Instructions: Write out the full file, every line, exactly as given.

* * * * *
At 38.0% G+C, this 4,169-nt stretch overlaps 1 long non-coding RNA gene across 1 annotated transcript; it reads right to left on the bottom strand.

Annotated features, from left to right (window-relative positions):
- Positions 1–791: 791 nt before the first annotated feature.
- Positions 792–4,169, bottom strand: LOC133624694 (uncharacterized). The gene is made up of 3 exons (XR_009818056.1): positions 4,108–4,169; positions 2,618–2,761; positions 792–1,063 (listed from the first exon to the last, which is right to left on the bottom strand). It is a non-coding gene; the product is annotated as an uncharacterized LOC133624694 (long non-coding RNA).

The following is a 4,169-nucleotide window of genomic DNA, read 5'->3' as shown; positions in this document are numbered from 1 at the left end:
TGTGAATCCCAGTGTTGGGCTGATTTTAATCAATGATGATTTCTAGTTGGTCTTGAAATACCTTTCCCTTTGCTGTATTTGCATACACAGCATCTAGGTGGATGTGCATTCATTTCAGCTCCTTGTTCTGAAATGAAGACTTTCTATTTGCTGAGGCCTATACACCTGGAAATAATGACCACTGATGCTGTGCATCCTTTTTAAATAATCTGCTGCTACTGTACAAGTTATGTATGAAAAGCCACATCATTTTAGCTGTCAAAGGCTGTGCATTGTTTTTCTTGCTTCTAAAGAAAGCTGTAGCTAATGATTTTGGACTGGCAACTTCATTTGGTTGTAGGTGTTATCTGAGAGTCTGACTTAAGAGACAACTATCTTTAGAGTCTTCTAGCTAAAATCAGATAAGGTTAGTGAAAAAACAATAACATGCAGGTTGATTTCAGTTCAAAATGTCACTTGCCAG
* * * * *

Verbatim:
At 38.0% G+C, this 4,169-nt stretch overlaps 1 long non-coding RNA gene across 1 annotated transcript; it reads right to left on the bottom strand.

Annotated features, from left to right (window-relative positions):
- Positions 1–791: 791 nt before the first annotated feature.
- Positions 792–4,169, bottom strand: LOC133624694 (uncharacterized). The gene is made up of 3 exons (XR_009818056.1): positions 4,108–4,169; positions 2,618–2,761; positions 792–1,063 (listed from the first exon to the last, which is right to left on the bottom strand). It is a non-coding gene; the product is annotated as an uncharacterized LOC133624694 (long non-coding RNA).

The following is a 4,169-nucleotide window of genomic DNA, read 5'->3' as shown; positions in this document are numbered from 1 at the left end:
TGTGAATCCCAGTGTTGGGCTGATTTTAATCAATGATGATTTCTAGTTGGTCTTGAAATACCTTTCCCTTTGCTGTATTTGCATACACAGCATCTAGGTGGATGTGCATTCATTTCAGCTCCTTGTTCTGAAATGAAGACTTTCTATTTGCTGAGGCCTATACACCTGGAAATAATGACCACTGATGCTGTGCATCCTTTTTAAATAATCTGCTGCTACTGTACAAGTTATGTATGAAAAGCCACATCATTTTAGCTGTCAAAGGCTGTGCATTGTTTTTCTTGCTTCTAAAGAAAGCTGTAGCTAATGATTTTGGACTGGCAACTTCATTTGGTTGTAGGTGTTATCTGAGAGTCTGACTTAAGAGACAACTATCTTTAGAGTCTTCTAGCTAAAATCAGATAAGGTTAGTGAAAAAACAATAACATGCAGGTTGATTTCAGTTCAAAATGTCACTTGCCAG